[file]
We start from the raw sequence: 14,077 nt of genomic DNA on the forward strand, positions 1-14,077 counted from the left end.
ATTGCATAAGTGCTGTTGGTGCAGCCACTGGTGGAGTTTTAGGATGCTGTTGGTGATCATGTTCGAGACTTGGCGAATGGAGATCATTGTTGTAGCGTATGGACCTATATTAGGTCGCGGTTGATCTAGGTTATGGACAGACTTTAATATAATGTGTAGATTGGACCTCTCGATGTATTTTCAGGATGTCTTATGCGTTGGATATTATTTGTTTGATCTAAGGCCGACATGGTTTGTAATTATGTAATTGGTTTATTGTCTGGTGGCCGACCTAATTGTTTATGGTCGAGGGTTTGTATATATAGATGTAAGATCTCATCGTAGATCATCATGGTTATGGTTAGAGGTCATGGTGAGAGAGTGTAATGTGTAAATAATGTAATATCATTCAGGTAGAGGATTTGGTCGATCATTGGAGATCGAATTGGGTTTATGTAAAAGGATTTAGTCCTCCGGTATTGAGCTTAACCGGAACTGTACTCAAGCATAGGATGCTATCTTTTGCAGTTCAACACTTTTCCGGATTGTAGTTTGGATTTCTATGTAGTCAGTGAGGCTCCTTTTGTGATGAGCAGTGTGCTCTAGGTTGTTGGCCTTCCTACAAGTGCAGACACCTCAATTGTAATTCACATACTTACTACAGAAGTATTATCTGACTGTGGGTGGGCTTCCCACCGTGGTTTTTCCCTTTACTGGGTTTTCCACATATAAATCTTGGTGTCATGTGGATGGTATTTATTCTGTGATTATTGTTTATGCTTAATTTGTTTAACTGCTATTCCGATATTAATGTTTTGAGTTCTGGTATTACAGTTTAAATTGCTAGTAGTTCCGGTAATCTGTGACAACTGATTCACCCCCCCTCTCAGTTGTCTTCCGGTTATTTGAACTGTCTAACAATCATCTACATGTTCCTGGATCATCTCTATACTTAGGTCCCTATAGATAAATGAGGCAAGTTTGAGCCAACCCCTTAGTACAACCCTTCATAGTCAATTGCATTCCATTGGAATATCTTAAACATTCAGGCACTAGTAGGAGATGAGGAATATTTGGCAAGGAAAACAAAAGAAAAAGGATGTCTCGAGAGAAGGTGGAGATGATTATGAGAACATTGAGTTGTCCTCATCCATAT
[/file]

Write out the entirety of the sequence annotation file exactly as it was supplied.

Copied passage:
We start from the raw sequence: 14,077 nt of genomic DNA on the forward strand, positions 1-14,077 counted from the left end.
ATTGCATAAGTGCTGTTGGTGCAGCCACTGGTGGAGTTTTAGGATGCTGTTGGTGATCATGTTCGAGACTTGGCGAATGGAGATCATTGTTGTAGCGTATGGACCTATATTAGGTCGCGGTTGATCTAGGTTATGGACAGACTTTAATATAATGTGTAGATTGGACCTCTCGATGTATTTTCAGGATGTCTTATGCGTTGGATATTATTTGTTTGATCTAAGGCCGACATGGTTTGTAATTATGTAATTGGTTTATTGTCTGGTGGCCGACCTAATTGTTTATGGTCGAGGGTTTGTATATATAGATGTAAGATCTCATCGTAGATCATCATGGTTATGGTTAGAGGTCATGGTGAGAGAGTGTAATGTGTAAATAATGTAATATCATTCAGGTAGAGGATTTGGTCGATCATTGGAGATCGAATTGGGTTTATGTAAAAGGATTTAGTCCTCCGGTATTGAGCTTAACCGGAACTGTACTCAAGCATAGGATGCTATCTTTTGCAGTTCAACACTTTTCCGGATTGTAGTTTGGATTTCTATGTAGTCAGTGAGGCTCCTTTTGTGATGAGCAGTGTGCTCTAGGTTGTTGGCCTTCCTACAAGTGCAGACACCTCAATTGTAATTCACATACTTACTACAGAAGTATTATCTGACTGTGGGTGGGCTTCCCACCGTGGTTTTTCCCTTTACTGGGTTTTCCACATATAAATCTTGGTGTCATGTGGATGGTATTTATTCTGTGATTATTGTTTATGCTTAATTTGTTTAACTGCTATTCCGATATTAATGTTTTGAGTTCTGGTATTACAGTTTAAATTGCTAGTAGTTCCGGTAATCTGTGACAACTGATTCACCCCCCCTCTCAGTTGTCTTCCGGTTATTTGAACTGTCTAACAATCATCTACATGTTCCTGGATCATCTCTATACTTAGGTCCCTATAGATAAATGAGGCAAGTTTGAGCCAACCCCTTAGTACAACCCTTCATAGTCAATTGCATTCCATTGGAATATCTTAAACATTCAGGCACTAGTAGGAGATGAGGAATATTTGGCAAGGAAAACAAAAGAAAAAGGATGTCTCGAGAGAAGGTGGAGATGATTATGAGAACATTGAGTTGTCCTCATCCATAT